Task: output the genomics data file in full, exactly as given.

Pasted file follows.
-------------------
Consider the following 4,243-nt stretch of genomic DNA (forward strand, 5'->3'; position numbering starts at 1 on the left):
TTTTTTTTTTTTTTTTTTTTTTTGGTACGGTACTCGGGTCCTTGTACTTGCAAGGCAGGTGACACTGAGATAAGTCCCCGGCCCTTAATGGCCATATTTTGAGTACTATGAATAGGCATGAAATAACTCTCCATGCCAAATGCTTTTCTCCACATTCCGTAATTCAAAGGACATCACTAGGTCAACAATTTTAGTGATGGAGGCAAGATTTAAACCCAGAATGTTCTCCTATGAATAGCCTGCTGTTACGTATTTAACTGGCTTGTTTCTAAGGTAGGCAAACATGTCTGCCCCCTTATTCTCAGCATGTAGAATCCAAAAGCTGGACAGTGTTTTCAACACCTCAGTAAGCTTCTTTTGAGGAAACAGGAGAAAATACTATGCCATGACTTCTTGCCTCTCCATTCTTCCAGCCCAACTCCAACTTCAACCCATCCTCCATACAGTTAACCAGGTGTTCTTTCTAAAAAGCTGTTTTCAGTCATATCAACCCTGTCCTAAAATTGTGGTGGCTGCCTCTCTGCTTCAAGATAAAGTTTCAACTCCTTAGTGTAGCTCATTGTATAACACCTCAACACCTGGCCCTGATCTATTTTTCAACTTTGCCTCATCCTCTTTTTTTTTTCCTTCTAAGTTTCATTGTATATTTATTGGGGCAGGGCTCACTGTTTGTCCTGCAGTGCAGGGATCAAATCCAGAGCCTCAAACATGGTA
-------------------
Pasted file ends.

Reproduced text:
Consider the following 4,243-nt stretch of genomic DNA (forward strand, 5'->3'; position numbering starts at 1 on the left):
TTTTTTTTTTTTTTTTTTTTTTTGGTACGGTACTCGGGTCCTTGTACTTGCAAGGCAGGTGACACTGAGATAAGTCCCCGGCCCTTAATGGCCATATTTTGAGTACTATGAATAGGCATGAAATAACTCTCCATGCCAAATGCTTTTCTCCACATTCCGTAATTCAAAGGACATCACTAGGTCAACAATTTTAGTGATGGAGGCAAGATTTAAACCCAGAATGTTCTCCTATGAATAGCCTGCTGTTACGTATTTAACTGGCTTGTTTCTAAGGTAGGCAAACATGTCTGCCCCCTTATTCTCAGCATGTAGAATCCAAAAGCTGGACAGTGTTTTCAACACCTCAGTAAGCTTCTTTTGAGGAAACAGGAGAAAATACTATGCCATGACTTCTTGCCTCTCCATTCTTCCAGCCCAACTCCAACTTCAACCCATCCTCCATACAGTTAACCAGGTGTTCTTTCTAAAAAGCTGTTTTCAGTCATATCAACCCTGTCCTAAAATTGTGGTGGCTGCCTCTCTGCTTCAAGATAAAGTTTCAACTCCTTAGTGTAGCTCATTGTATAACACCTCAACACCTGGCCCTGATCTATTTTTCAACTTTGCCTCATCCTCTTTTTTTTTTCCTTCTAAGTTTCATTGTATATTTATTGGGGCAGGGCTCACTGTTTGTCCTGCAGTGCAGGGATCAAATCCAGAGCCTCAAACATGGTA